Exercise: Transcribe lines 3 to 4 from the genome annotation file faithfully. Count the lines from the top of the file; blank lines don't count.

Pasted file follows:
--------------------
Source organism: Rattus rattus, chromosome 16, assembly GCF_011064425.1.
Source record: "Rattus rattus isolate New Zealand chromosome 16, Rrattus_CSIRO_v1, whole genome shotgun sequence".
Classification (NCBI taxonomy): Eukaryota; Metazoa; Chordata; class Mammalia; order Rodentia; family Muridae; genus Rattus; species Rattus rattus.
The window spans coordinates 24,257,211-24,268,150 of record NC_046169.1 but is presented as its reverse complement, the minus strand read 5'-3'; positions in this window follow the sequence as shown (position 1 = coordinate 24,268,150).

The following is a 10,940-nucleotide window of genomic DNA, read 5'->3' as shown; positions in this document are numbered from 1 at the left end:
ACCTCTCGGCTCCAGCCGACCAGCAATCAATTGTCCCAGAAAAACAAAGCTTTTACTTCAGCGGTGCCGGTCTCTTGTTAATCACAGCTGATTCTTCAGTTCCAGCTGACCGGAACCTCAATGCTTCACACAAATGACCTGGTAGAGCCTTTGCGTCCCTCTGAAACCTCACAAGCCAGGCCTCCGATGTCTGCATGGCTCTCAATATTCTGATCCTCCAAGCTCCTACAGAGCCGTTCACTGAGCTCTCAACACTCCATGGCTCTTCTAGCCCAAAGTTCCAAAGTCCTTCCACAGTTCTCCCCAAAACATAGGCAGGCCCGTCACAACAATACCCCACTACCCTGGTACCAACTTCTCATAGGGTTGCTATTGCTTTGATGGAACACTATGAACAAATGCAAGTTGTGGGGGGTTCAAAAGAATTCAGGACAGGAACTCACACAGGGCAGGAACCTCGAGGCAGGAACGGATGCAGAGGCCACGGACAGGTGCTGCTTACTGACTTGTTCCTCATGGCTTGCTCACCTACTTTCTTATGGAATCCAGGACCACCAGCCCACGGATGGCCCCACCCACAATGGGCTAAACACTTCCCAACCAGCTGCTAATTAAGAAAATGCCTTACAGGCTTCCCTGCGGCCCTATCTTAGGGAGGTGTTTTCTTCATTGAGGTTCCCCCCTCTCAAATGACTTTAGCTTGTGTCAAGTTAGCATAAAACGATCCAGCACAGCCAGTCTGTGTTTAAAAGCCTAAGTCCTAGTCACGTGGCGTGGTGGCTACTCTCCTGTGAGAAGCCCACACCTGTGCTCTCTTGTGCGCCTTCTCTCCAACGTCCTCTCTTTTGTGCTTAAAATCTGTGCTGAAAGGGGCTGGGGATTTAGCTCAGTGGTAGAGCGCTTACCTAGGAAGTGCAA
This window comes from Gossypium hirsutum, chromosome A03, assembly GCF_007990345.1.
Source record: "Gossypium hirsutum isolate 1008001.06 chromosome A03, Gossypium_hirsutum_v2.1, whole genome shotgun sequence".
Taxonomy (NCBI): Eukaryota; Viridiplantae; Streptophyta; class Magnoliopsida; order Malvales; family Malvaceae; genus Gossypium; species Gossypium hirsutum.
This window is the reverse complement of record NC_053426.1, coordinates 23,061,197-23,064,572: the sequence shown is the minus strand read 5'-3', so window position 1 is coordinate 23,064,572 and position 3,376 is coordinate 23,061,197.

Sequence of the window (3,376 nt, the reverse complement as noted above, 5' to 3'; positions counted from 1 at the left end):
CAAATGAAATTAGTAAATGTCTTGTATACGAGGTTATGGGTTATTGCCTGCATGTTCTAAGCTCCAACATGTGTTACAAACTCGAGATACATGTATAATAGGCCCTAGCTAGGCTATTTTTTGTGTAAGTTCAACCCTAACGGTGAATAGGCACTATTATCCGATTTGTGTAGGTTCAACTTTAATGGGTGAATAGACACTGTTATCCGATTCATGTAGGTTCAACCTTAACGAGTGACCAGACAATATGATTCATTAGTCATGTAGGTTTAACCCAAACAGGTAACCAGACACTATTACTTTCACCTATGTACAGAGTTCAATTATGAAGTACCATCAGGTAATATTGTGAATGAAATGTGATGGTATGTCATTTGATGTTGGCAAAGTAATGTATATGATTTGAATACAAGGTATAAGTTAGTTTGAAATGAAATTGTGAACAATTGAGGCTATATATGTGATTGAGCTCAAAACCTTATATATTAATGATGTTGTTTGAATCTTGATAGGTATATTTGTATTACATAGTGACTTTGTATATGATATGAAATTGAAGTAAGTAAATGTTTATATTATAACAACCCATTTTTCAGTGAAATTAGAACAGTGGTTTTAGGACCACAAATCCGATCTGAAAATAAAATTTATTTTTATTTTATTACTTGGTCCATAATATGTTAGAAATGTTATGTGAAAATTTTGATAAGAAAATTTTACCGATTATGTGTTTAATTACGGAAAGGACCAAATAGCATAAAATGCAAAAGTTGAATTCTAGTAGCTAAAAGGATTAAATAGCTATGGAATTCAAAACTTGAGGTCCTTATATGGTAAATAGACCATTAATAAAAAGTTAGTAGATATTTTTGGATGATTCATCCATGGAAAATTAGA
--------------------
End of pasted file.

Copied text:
Classification (NCBI taxonomy): Eukaryota; Metazoa; Chordata; class Mammalia; order Rodentia; family Muridae; genus Rattus; species Rattus rattus.
The window spans coordinates 24,257,211-24,268,150 of record NC_046169.1 but is presented as its reverse complement, the minus strand read 5'-3'; positions in this window follow the sequence as shown (position 1 = coordinate 24,268,150).